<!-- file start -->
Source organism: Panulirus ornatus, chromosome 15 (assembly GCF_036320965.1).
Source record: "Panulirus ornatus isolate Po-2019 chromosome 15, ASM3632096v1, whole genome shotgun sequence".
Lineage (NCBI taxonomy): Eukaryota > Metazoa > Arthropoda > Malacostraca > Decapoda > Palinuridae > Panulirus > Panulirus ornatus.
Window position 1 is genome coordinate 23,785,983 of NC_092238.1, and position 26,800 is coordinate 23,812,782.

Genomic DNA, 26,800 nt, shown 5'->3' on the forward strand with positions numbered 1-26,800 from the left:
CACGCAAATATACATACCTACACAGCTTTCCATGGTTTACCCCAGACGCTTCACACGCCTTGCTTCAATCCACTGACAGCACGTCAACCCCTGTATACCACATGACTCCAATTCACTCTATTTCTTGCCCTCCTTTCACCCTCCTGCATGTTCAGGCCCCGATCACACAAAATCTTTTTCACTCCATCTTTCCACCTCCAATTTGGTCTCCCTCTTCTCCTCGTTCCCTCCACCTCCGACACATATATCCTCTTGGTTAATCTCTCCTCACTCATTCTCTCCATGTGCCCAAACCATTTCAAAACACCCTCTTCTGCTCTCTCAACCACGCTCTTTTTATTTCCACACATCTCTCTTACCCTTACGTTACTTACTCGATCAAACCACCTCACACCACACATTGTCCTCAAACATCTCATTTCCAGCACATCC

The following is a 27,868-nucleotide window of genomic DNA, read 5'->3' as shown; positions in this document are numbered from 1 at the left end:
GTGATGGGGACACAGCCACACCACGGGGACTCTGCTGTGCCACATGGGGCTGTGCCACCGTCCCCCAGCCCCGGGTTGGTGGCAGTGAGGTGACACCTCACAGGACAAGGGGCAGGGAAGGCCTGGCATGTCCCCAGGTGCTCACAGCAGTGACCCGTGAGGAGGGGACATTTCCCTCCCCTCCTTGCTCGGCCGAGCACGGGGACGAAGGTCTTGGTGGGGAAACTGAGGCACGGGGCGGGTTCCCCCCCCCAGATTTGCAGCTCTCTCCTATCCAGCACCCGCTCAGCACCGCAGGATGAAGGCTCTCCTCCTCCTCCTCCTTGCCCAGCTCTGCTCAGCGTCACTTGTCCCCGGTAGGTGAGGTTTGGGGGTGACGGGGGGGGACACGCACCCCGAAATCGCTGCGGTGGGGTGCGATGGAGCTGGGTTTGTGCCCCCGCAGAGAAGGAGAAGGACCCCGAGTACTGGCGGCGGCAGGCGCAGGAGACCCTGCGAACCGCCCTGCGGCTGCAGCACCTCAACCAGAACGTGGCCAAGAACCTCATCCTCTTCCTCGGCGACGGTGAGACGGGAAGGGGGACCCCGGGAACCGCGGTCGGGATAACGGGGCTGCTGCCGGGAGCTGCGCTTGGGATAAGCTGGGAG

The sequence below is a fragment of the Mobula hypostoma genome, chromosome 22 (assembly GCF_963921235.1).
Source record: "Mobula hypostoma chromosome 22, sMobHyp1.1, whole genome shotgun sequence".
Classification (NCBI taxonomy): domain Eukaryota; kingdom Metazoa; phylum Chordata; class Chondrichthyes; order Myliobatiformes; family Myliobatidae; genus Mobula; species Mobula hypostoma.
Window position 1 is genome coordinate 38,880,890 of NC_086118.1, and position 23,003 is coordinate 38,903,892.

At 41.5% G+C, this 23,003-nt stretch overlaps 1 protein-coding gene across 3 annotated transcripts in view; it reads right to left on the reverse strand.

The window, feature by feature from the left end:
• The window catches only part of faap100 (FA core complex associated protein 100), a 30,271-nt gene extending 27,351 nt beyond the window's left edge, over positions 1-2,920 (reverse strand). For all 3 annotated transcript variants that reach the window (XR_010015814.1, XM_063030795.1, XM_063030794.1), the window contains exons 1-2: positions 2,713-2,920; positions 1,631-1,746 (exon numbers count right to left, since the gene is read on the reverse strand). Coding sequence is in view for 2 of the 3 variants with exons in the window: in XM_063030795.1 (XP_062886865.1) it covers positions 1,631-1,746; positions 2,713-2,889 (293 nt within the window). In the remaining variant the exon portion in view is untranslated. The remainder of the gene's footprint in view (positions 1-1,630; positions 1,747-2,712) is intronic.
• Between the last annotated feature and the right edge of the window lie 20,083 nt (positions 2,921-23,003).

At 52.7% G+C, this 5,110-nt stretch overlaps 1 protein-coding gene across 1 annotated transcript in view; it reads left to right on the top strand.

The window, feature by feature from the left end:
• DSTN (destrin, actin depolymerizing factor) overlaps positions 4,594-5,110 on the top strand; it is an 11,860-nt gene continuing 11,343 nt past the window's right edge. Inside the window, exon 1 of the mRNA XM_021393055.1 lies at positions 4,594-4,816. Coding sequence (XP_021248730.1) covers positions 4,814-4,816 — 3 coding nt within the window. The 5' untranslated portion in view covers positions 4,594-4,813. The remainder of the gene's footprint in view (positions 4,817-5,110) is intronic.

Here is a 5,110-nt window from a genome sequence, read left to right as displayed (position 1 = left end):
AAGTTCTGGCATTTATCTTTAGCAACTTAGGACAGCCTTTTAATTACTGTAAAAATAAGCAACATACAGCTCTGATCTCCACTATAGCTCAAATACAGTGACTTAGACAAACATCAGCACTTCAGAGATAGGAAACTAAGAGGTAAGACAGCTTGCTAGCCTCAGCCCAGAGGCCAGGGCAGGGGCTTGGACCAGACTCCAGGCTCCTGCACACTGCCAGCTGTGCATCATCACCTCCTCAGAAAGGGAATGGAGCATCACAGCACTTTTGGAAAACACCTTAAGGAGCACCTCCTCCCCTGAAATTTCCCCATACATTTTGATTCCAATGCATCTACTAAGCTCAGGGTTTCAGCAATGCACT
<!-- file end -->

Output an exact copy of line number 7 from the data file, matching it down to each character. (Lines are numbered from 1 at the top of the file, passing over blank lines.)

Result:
The following is a 27,868-nucleotide window of genomic DNA, read 5'->3' as shown; positions in this document are numbered from 1 at the left end: